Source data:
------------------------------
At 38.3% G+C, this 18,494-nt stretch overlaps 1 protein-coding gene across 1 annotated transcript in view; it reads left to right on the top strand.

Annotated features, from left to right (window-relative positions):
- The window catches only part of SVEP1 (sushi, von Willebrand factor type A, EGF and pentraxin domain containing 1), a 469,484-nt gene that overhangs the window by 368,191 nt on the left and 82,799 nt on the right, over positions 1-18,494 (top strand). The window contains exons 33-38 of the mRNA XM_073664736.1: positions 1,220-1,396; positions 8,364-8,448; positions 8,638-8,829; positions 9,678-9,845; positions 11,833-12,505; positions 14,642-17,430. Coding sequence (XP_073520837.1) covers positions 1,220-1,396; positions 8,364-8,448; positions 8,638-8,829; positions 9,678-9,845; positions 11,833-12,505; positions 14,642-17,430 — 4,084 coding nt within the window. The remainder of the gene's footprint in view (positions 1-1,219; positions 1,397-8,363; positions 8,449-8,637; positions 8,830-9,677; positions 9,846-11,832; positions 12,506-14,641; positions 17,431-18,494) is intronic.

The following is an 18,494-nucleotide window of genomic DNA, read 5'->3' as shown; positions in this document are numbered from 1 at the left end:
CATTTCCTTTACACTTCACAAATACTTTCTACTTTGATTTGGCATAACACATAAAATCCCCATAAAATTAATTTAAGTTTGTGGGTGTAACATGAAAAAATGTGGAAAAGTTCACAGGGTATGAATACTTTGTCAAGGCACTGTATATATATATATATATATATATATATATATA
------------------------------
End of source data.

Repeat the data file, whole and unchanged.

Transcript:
At 38.3% G+C, this 18,494-nt stretch overlaps 1 protein-coding gene across 1 annotated transcript in view; it reads left to right on the top strand.

Annotated features, from left to right (window-relative positions):
- The window catches only part of SVEP1 (sushi, von Willebrand factor type A, EGF and pentraxin domain containing 1), a 469,484-nt gene that overhangs the window by 368,191 nt on the left and 82,799 nt on the right, over positions 1-18,494 (top strand). The window contains exons 33-38 of the mRNA XM_073664736.1: positions 1,220-1,396; positions 8,364-8,448; positions 8,638-8,829; positions 9,678-9,845; positions 11,833-12,505; positions 14,642-17,430. Coding sequence (XP_073520837.1) covers positions 1,220-1,396; positions 8,364-8,448; positions 8,638-8,829; positions 9,678-9,845; positions 11,833-12,505; positions 14,642-17,430 — 4,084 coding nt within the window. The remainder of the gene's footprint in view (positions 1-1,219; positions 1,397-8,363; positions 8,449-8,637; positions 8,830-9,677; positions 9,846-11,832; positions 12,506-14,641; positions 17,431-18,494) is intronic.

The following is an 18,494-nucleotide window of genomic DNA, read 5'->3' as shown; positions in this document are numbered from 1 at the left end:
CATTTCCTTTACACTTCACAAATACTTTCTACTTTGATTTGGCATAACACATAAAATCCCCATAAAATTAATTTAAGTTTGTGGGTGTAACATGAAAAAATGTGGAAAAGTTCACAGGGTATGAATACTTTGTCAAGGCACTGTATATATATATATATATATATATATATATATA